Travels with Juma
According to the FBI, Juma Al Dosari first trained with Al Qaeda at the age of 16. FBI documents show that from that precocious start he went on to have a long career as a jihadi, fighting in various foreign wars on behalf of Muslims, getting arrested abroad a number of times in association with terrorist acts, and eventually arriving in the United States in 1999. His travels came to an abrupt halt in November of 2001, when he was captured near the Pakistan border in Afghanistan and sent to Guantanamo Bay, Cuba, where he remains today while the Justice Department and the Pentagon discuss whether his case will be handled as a criminal matter in a civilian court or in a military tribunal.
An FBI chronology of Al Dosari's movements -- detailed in a document obtained by The New York Times and FRONTLINE -- begins in 1989, when Al Dosari spent three days in the Al Sadik training camp in Afghanistan.
Six years later, the document shows, he traveled to Zenica, Bosnia, where he spent time with the Muslim jihadi group known as Kateebat. A year later, Al Dosari surfaced in the United Arab Emirates, and stayed with a companion who was planning to fight in the Chechen war. Together, the two traveled to Baku, Azerbaijan, a logical gateway for fighters bound for the guerilla struggle in Chechnya.
In mid-1996, Al Dosari surfaced in Bahrain, and drove with two companions through Saudi Arabia to Kuwait, where he was arrested for suspected involvement in the Khobar Tower bombing, a June 26, 1996 attack on a military housing complex in Dhahran, Saudi Arabia that left 19 American servicemen dead and hundreds injured. He was released by Kuwaiti authorities 11 days later. Shortly after, he was arrested again, this time in Saudi Arabia, for suspicion of involvement in the same bombing and held for seven months. (In June 2001, U.S. authorities indicted 13 Saudis and a Lebanese man in association with the bombing, which was carried out, the indictment states, by Hezbollah under orders from the government of Iran.)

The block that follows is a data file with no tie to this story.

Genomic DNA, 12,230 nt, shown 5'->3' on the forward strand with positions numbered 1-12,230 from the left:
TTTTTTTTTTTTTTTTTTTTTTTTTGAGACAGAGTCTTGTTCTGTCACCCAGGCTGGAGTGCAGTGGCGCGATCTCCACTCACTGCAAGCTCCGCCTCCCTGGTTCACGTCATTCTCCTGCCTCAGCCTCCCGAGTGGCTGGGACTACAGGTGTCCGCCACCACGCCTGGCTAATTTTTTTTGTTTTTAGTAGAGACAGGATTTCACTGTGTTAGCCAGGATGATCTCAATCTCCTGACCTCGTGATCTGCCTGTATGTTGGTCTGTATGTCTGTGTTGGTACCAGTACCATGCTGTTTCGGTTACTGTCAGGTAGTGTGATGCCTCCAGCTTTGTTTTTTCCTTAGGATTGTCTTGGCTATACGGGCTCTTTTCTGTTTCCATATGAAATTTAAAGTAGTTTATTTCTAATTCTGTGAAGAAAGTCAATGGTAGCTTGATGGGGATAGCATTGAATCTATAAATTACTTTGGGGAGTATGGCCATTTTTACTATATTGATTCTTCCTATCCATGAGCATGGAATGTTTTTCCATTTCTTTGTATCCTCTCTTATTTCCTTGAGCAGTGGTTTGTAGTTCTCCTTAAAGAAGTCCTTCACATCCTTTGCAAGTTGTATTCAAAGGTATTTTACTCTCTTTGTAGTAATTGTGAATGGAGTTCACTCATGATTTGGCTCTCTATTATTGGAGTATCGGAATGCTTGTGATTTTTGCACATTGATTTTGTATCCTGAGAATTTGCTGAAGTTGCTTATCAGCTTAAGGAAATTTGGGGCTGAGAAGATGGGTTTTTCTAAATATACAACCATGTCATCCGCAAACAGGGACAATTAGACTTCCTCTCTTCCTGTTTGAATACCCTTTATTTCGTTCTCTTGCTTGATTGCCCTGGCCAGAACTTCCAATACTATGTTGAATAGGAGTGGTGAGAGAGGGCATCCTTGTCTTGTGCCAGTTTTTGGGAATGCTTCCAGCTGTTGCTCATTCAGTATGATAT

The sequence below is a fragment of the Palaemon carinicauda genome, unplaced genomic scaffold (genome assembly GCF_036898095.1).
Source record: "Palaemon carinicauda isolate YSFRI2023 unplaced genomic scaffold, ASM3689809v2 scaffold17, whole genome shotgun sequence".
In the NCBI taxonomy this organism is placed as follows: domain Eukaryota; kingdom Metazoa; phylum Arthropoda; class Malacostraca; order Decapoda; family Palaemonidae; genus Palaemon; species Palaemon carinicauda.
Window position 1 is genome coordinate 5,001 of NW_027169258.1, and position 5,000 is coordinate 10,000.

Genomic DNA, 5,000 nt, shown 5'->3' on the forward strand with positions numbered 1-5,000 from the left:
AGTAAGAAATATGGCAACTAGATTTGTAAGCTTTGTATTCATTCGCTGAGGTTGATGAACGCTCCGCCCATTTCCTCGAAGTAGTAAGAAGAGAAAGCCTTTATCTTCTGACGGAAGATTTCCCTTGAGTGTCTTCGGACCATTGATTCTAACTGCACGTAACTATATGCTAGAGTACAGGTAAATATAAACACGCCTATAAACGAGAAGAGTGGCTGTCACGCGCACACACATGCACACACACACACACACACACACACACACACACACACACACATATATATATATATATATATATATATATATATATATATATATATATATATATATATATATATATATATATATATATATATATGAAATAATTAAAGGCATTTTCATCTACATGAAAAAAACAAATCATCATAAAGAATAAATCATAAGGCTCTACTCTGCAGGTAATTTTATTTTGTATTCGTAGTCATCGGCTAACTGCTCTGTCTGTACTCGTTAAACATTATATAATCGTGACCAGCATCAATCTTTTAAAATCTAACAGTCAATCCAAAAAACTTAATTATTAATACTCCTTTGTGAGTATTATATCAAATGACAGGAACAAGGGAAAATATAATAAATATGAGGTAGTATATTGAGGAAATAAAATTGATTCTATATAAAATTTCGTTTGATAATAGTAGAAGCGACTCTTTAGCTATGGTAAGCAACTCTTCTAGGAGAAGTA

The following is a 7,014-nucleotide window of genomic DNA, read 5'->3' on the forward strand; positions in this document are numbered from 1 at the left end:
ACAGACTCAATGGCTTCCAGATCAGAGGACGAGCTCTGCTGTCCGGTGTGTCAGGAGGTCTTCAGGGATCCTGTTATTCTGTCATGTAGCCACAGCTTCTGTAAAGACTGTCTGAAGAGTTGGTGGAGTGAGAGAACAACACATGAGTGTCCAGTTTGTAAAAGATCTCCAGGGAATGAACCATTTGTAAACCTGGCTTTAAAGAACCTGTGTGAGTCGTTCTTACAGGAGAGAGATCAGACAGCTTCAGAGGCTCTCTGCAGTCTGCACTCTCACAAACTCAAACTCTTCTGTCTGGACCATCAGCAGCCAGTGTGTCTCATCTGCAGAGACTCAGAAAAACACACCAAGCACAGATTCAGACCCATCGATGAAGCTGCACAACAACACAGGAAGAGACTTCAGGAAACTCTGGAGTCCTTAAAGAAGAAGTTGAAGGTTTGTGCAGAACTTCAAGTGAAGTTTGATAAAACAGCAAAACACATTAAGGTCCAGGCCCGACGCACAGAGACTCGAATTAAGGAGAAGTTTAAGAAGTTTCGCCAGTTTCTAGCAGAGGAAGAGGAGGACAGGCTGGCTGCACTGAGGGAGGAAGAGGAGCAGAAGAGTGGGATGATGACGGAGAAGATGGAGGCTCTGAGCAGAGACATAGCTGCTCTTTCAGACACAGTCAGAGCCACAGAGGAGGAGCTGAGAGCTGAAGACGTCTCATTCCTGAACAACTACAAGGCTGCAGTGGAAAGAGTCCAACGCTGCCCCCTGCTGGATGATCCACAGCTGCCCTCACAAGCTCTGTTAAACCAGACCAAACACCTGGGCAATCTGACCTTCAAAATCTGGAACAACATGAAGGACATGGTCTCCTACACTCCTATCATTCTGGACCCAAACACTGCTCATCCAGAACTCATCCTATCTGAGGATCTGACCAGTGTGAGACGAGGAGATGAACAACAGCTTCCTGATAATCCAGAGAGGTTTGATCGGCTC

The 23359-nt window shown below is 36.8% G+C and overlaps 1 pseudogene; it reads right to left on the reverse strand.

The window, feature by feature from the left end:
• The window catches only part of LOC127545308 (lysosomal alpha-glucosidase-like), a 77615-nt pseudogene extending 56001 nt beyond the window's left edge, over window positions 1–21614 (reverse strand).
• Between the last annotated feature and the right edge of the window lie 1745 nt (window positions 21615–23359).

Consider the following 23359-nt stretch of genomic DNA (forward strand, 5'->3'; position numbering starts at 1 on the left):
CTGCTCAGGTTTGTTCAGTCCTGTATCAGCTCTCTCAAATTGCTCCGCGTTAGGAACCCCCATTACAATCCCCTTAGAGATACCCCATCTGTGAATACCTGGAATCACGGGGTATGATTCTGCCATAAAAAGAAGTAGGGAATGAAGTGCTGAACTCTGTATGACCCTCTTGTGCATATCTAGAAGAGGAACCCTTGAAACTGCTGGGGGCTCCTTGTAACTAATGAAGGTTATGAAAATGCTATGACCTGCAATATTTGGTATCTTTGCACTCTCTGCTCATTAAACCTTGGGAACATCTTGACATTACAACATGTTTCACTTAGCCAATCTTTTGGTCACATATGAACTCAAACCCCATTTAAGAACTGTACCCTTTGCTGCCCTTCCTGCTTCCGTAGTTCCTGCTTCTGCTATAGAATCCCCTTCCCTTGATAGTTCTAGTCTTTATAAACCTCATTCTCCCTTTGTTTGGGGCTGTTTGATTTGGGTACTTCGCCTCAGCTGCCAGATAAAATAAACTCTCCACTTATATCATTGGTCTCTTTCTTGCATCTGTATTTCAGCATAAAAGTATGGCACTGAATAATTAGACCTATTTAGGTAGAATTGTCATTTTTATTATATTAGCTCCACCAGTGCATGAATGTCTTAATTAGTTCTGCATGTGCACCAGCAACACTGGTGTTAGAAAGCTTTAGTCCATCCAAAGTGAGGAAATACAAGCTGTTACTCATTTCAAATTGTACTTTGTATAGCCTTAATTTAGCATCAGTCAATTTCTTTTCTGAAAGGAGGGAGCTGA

In early 1997, Al Dosari was hired as imam of the Ghaith Ibn Nassim Mosque in Damman, Saudi Arabia. Later that year, he was arrested again by Saudi authorities for unknown reasons. His passport was revoked for five years, but in December of that year, he was granted dual Saudi-Bahrainian citizenship, which would soon allow him to continue his travels with a new passport.
In 1999, Al Dosari, still in Damman, met a man with relatives in Terre Haute, Indiana, and was encouraged to seek a position at the mosque there. He was granted a five-year U.S. tourist visa in Bahrain and flew to Indianapolis via Istanbul and Chicago. Al Dosari visited a number of Indiana mosques, including the Islamic Center at Purdue University, before returning to Saudi Arabia after two months in the U.S.
A "Mystical" Visitor with a Radical Message
According to the FBI's chronology, Juma Al Dosari returned to the United States nine months later, in the fall of 2000 and secured a position at the Islamic Center in Bloomington, Indiana.